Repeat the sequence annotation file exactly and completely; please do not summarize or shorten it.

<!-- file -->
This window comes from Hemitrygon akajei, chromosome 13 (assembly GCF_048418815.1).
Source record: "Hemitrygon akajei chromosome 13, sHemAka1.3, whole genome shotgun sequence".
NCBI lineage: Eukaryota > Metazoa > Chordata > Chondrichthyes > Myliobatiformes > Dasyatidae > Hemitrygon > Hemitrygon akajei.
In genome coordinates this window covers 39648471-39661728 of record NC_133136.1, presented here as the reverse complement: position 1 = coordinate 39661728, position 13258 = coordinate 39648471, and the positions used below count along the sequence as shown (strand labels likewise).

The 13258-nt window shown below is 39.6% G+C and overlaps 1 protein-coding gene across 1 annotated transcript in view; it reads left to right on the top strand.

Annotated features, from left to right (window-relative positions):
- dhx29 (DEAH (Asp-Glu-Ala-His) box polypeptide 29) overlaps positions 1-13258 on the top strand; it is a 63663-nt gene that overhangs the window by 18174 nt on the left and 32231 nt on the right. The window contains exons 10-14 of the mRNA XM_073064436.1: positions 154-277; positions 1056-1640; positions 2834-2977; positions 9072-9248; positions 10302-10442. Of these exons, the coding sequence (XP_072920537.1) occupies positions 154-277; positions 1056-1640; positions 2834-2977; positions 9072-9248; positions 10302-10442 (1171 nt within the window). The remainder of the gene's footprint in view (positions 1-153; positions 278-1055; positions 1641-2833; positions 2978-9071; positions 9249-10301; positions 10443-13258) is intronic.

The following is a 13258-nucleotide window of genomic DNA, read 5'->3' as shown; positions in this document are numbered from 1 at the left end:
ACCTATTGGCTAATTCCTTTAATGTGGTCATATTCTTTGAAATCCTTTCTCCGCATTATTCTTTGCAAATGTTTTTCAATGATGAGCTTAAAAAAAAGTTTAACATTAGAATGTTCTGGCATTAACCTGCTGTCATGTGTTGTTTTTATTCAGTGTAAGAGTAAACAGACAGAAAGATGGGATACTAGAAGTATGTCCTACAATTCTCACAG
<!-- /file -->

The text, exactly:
This window comes from Hemitrygon akajei, chromosome 13 (assembly GCF_048418815.1).
Source record: "Hemitrygon akajei chromosome 13, sHemAka1.3, whole genome shotgun sequence".
NCBI lineage: Eukaryota > Metazoa > Chordata > Chondrichthyes > Myliobatiformes > Dasyatidae > Hemitrygon > Hemitrygon akajei.
In genome coordinates this window covers 39648471-39661728 of record NC_133136.1, presented here as the reverse complement: position 1 = coordinate 39661728, position 13258 = coordinate 39648471, and the positions used below count along the sequence as shown (strand labels likewise).

The 13258-nt window shown below is 39.6% G+C and overlaps 1 protein-coding gene across 1 annotated transcript in view; it reads left to right on the top strand.

Annotated features, from left to right (window-relative positions):
- dhx29 (DEAH (Asp-Glu-Ala-His) box polypeptide 29) overlaps positions 1-13258 on the top strand; it is a 63663-nt gene that overhangs the window by 18174 nt on the left and 32231 nt on the right. The window contains exons 10-14 of the mRNA XM_073064436.1: positions 154-277; positions 1056-1640; positions 2834-2977; positions 9072-9248; positions 10302-10442. Of these exons, the coding sequence (XP_072920537.1) occupies positions 154-277; positions 1056-1640; positions 2834-2977; positions 9072-9248; positions 10302-10442 (1171 nt within the window). The remainder of the gene's footprint in view (positions 1-153; positions 278-1055; positions 1641-2833; positions 2978-9071; positions 9249-10301; positions 10443-13258) is intronic.

The following is a 13258-nucleotide window of genomic DNA, read 5'->3' as shown; positions in this document are numbered from 1 at the left end:
ACCTATTGGCTAATTCCTTTAATGTGGTCATATTCTTTGAAATCCTTTCTCCGCATTATTCTTTGCAAATGTTTTTCAATGATGAGCTTAAAAAAAAGTTTAACATTAGAATGTTCTGGCATTAACCTGCTGTCATGTGTTGTTTTTATTCAGTGTAAGAGTAAACAGACAGAAAGATGGGATACTAGAAGTATGTCCTACAATTCTCACAG